“I could care less,” Anderson said afterward about his confrontation. “I’m out just playing and having fun. If he took it to heart, so what?”

That’s a terrible answer. Go play slow-pitch softball to have fun. Show up to a major league ballpark and help your team win games, which involves holding focus. Celebrating an ill-considered stolen base while your team is down five runs falls under that heading. So does taking issue with one of the sport’s headiest pitchers, who has clearly and correctly called you out for employing some stupid strategy.

Point, Verlander.

 

 

 

Don't Bunt to Break Up a No-Hitter

Belt’s (Sort-Of) Bunt Breaks Up No-No, Everybody Remains Calm

Belt bunts

We have another entry in the bunting-to-break-up-a-no-hitter category only a short way into the season: Brandon Belt did it on Tuesday to ruin Patrick Corbin’s no-no in the eighth inning. It was completely aboveboard, for a host of reasons:

  • It was a swinging bunt, not a squared-up affair. Arizona manager Torey Lovullo called it a check-swing, but it looked to me more like a clear push toward the left side.
  • It would have been okay even if it was the buntiest of squared-up bunts, given that the game was scoreless and Belt represented the go-ahead run.
  • The reason Belt so wanted to push the ball to the left side was that, like Minnesota before them, the Diamondbacks had put on an extreme right-side shift against him. It paid off for them earlier in the game, when Belt grounded out to third baseman Daniel Descalso, positioned to the right side of second base, in the third inning. Descalso was positioned similarly in the eighth. It didn’t work out so well the second time around.

Belt bunts sort of

Unlike Minnesota, nobody on Arizona’s side of the field seemed to take umbrage with Belt’s tactics following the D’Backs’ 1-0 victory. “Unfortunately we play a shift, we play an aggressive overshift and you saw what happened,” said Lovullo after the game, blaming himself, not Belt, in an MLB.com report.

This year we’ve already seen Cleveland bunt against the shift during a one-hitter and the Angels bunt against Cleveland during a no-hitter, which follow last year’s incidents involving Justin Verlander and Gio Gonzalez.

The good news is that, save for a few profoundly sensitive players in Minnesota, nobody really thought twice about any of these situations.

As for Belt, he continued to be a thorn in Arizona’s side on Wednesday night.

Showboating, Unwritten-Rules

Puerto Rico Ama A Francisco Lindor: A Celebratory Lesson

Lindor trots

I’ve referenced 2017’s World Baseball Classic twice in posts this season, and it’s only April. Today is the third—and most pertinent. Francisco Lindor hit a home run yesterday, then effectively paraded his way around the bases, skipping, waving his arms and inciting the crowd. Afterward, he publicly apologized for potentially offensive behavior.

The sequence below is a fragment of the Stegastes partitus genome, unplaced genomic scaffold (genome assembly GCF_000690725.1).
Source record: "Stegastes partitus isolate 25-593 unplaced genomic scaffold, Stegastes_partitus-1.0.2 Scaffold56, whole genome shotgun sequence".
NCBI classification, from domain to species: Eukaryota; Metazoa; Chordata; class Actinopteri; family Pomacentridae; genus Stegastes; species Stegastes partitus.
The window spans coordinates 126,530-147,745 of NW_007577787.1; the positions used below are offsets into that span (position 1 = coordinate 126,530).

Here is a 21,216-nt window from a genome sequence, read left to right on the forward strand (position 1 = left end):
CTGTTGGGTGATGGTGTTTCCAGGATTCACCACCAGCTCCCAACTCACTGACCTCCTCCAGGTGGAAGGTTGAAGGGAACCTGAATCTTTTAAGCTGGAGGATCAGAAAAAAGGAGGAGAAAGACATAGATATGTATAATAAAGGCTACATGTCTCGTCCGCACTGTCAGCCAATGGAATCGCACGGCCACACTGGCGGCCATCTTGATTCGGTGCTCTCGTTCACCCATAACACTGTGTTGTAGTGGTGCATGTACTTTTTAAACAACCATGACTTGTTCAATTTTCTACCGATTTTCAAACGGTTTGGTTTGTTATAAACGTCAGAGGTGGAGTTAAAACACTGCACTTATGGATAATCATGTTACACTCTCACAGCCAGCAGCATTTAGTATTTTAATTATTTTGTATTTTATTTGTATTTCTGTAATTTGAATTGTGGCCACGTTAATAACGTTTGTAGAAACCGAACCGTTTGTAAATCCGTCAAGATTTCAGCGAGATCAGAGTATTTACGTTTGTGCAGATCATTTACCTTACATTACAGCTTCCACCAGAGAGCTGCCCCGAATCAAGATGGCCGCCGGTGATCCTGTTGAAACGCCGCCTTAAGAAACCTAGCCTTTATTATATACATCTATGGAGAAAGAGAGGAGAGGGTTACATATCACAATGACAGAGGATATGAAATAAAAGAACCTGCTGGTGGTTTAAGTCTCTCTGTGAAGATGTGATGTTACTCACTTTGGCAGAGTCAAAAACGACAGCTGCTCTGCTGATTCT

As with most things, details matter.

The WBC was terrific because it showed us a Puerto Rico national squad that was unafraid, within the context of the way baseball is played on the island (and throughout much of Central America), to show some emotion on the field. Though the occasional American red-assed stick-in-the-mud took issue with this, it was generally seen as a good thing.

Lindor was on that Puerto Rico team. Last night’s game was held in Puerto Rico, against the Twins at San Juan’s Hiram Bithorn Stadium.

Of course Lindor celebrated.

Such is the reach of baseball’s unwritten rules—especially the part held up by American red-assed stick-in-the-muds—that Lindor recognized after the fact that his antics might not have been appreciated by the opposing team. Thus, we got this:

That Cleveland was playing the Twins was unfortunate, given Minnesota’s collective, ludicrous, unwritten-rules-inspired groan at a perfectly reasonable bunt earlier in the season. If any team would take issue with a hometown kid playing by hometown rules after succeeding in front of his hometown fans, it’d be these guys, right?

As it turns out: not so much.

Credit to Lindor for sensitivity with this issue, and relieved acknowledgement that everybody involved seemed content to let him have this particular moment.

Update, 4-18: The Twins agree: Lindor was a-ok.

Unwritten-Rules

A Treatise On The Unwritten Rules in 14 Tweets

Former Orioles closer Gregg Olson—the 1989 American League Rookie of the Year, who saved 217 games over a 14-year career—recently gave an interesting response to somebody who Tweeted the following at him in the wake of the Twins’ annoyance that somebody bunted against their shift in the ninth inning: “Bunting down 7 = bad. Utilizing the shift up 7 = okay. Clear as mud. These ‘unwritten rules’ are so lame.”

Olson has, over the ensuing two weeks, backed up his position by listing 14 unwritten rules, all of them presented here with annotations. All are valid, though some have faded a bit since Olson’s time.